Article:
In A global first, Port Elizabeth-based engineering firm, Afri-Coast Engineers have pioneered the world’s first ever training crane for on-board ships, launched last week in the city’s harbour.
Afri-Coast, collaborating with their client, Bidfreight Port Operations (BPO), broke new ground on the development of what is likely to become a global benchmark for training and development in the maritime industry.
The R2-million training crane arose, like many engineering and design challenges, from the identification of a problem, says BPO regional general manager, Jimmy Prinsloo.
“We had been struggling to train crane operators. In South Africa we do not have shore cranes to load or unload cargo off and on to ships, so most of the work is done on board by ship cranes. The operation of these cranes is very technical and high risk for the stevedores who are responsible for the loading or unloading of a vessel. They require excellent hand-eye-coordination – you have to be able to catch the swing, that’s the secret,” said Prinsloo.
But all operational cranes on-board ships are designed for one-man only and the cabs are too small for training. In Europe, this is not as prevalent a problem, where there are whole training ships designed to school trainees.
“We embarked on a global journey to find a simulator that would meet our needs – a journey which surprisingly led us back to Port Elizabeth,” he added.
After realising they would need to build their own simulator crane, BPO’s leadership enlisted the support of their regular co-collaborator, local engineer Carl Jurgens, and initially approached two other engineering firms – one in George and one in Johannesburg – to design and construct it.
Both firms backed out when they realised the scale and scope of the project. “The task was not easy. There are not prototypes worldwide to benchmark or reverse engineer against; furthermore the simulator needed to be an exact replica of the ship cranes – but needed to feature a bigger cab for training purposes. The only items you could buy over the counter for the simulator were the controls and the electric motors, the rest had to be designed and manufactured.”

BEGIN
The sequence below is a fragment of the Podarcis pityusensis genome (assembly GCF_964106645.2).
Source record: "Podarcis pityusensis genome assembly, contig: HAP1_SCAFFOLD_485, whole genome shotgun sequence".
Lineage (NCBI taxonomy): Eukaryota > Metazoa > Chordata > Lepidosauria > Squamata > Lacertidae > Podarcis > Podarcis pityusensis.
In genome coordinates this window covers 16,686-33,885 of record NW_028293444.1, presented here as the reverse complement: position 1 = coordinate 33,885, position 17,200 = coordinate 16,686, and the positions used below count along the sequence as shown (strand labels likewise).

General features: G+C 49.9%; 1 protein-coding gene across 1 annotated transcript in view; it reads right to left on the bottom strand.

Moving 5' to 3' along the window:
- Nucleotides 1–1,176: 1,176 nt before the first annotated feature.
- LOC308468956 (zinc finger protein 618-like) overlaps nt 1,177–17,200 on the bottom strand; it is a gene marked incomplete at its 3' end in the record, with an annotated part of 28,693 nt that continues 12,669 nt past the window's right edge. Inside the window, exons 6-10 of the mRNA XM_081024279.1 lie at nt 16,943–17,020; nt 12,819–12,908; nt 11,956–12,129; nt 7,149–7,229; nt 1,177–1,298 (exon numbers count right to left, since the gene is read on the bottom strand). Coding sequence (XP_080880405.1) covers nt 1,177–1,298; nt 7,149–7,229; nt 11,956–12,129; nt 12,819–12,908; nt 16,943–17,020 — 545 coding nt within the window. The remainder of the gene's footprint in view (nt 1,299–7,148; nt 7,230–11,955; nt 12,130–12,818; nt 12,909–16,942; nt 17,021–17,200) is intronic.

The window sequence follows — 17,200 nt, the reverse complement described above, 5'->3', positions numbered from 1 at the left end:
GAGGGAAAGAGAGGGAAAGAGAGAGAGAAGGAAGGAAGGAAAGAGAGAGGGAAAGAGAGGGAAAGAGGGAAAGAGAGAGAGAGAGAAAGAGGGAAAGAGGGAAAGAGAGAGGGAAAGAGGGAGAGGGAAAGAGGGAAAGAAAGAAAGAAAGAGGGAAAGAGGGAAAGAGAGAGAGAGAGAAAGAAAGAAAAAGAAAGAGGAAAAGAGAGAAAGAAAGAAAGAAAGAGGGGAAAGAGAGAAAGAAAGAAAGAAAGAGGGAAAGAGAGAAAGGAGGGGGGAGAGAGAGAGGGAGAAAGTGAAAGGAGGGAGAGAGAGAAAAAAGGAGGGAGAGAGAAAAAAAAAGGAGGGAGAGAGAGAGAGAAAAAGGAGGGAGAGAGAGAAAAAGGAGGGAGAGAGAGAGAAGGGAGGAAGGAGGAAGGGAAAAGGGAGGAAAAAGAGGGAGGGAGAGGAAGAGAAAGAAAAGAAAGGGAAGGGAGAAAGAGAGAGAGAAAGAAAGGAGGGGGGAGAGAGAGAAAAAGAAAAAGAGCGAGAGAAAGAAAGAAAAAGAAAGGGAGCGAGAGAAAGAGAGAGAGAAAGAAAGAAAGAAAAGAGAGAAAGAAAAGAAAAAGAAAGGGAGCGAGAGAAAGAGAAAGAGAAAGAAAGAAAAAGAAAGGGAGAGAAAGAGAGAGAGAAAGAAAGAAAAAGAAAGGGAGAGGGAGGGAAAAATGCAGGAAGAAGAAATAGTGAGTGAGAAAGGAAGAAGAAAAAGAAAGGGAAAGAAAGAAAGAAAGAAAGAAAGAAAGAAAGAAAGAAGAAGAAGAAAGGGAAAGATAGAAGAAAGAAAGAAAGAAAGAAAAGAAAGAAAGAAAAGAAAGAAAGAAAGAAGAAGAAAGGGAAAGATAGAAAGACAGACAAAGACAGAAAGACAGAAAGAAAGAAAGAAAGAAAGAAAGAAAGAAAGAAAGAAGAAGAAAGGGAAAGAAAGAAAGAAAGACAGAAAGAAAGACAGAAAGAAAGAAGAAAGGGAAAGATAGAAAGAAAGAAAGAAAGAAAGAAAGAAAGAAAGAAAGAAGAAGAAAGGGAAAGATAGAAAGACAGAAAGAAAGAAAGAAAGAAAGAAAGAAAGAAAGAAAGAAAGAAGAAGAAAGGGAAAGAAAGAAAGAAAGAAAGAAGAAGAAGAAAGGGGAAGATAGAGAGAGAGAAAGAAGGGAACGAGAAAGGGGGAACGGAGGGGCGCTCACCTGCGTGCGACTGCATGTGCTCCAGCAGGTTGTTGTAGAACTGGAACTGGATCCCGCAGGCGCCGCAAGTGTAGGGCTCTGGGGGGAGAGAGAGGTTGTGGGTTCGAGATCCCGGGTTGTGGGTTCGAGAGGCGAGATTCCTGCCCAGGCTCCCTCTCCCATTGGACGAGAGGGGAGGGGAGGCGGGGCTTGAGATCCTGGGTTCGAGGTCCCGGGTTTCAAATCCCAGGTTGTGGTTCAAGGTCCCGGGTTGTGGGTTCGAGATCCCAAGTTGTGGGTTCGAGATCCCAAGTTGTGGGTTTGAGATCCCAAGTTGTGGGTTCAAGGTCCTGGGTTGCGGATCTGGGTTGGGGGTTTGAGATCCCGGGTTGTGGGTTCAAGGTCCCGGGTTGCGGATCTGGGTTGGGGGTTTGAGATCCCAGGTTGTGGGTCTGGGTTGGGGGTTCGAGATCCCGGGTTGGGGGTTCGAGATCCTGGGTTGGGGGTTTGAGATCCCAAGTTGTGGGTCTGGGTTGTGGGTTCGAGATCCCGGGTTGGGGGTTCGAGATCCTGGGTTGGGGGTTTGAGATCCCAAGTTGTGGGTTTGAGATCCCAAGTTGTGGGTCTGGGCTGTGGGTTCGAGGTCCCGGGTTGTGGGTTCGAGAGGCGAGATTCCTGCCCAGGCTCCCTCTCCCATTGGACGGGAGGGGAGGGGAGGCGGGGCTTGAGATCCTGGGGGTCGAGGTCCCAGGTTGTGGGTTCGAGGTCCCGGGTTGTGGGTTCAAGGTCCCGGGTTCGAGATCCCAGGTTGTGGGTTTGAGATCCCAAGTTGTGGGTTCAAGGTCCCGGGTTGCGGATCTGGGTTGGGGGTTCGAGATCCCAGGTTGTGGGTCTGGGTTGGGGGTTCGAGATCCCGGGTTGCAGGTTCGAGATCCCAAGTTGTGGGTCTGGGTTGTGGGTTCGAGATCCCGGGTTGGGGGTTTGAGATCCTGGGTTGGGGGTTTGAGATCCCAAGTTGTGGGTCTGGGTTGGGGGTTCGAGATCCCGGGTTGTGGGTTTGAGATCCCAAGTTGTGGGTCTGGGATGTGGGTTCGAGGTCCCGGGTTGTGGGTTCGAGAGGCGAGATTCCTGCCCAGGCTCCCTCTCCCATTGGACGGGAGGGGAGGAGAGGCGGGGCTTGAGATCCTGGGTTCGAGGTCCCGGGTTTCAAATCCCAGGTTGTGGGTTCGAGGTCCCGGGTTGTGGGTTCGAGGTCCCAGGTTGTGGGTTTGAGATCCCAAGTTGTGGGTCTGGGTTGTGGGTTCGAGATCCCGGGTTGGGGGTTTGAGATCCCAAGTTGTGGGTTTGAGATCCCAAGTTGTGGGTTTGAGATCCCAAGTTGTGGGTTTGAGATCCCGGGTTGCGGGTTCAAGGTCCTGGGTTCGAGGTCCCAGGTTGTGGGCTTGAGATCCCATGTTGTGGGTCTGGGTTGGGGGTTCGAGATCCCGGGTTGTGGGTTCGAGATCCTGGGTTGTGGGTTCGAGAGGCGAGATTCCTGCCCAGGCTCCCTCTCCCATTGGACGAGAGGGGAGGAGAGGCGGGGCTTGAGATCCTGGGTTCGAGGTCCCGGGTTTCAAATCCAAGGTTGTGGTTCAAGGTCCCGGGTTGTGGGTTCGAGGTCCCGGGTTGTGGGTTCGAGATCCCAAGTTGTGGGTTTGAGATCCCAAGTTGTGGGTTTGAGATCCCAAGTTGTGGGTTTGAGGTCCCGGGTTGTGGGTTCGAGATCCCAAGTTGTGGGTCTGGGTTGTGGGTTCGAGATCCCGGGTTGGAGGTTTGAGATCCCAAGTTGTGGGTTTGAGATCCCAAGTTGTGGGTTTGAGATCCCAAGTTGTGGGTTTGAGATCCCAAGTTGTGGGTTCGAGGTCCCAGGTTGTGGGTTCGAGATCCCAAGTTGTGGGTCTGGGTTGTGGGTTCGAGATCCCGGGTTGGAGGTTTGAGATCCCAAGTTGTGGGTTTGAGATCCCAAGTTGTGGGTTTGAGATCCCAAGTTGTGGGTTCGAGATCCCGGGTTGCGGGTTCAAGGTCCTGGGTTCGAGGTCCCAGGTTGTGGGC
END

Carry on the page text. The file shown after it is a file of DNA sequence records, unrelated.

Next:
Enter Afri-Coast Engineers, which took on the unconventional challenge head-on. “This was a very risky and challenging project to be involved in,” said JP Mulder of Afri-Coast Engineers, who was on the design team.
“Normally we deal with static not dynamic structures, and the job was far more mechanical than it was construction. But it was a great challenge that led us to innovating and creating something that has never been done before. What more could an engineer ask for in their lifetime?”
BPO, Jurgens and Afri-Coast Engineers jumped on board what would be a seven month project. With nothing to go on, other than some sketches and a big idea, the team designed and constructed the pioneering, customised simulator training crane to the specifications outlined by BPO.
“All fabricating, welding, drilling, engineering, construction and assembly was done in Port Elizabeth. There are some minor adjustments and electrical tweaks to be made, but as it stands, we have all given it a big thumbs up,” Prinsloo added.
The implications of this global first on the maritime industry are significant, BPO believes. Wandile Mzamo, BPO operations director, who was there to witness the launch said it would satisfy a huge number of training and development needs both locally and globally, as well as opening up a global market for manufacture and reproduction.
“We want to target the African countries on the coastline, because many countries on the continent still use geared vessels. By driving innovation, Bidvest – which owns BPO – has opened opportunities of a global scale.
“Not only does this feed into national imperatives on maximizing opportunities in the maritime industry’s blue economy (ocean economy), under Operation Phakamisa, but we are able to service small ports across the world and even those in the United States of America, which do not have shore cranes. This is an amazing feat for Port Elizabeth,” Mzamo said.
The simulator will be based at the Port Elizabeth Harbour where it is anticipated that over 500 stevedores from across the country would be trained, starting with the 36 based in the city.
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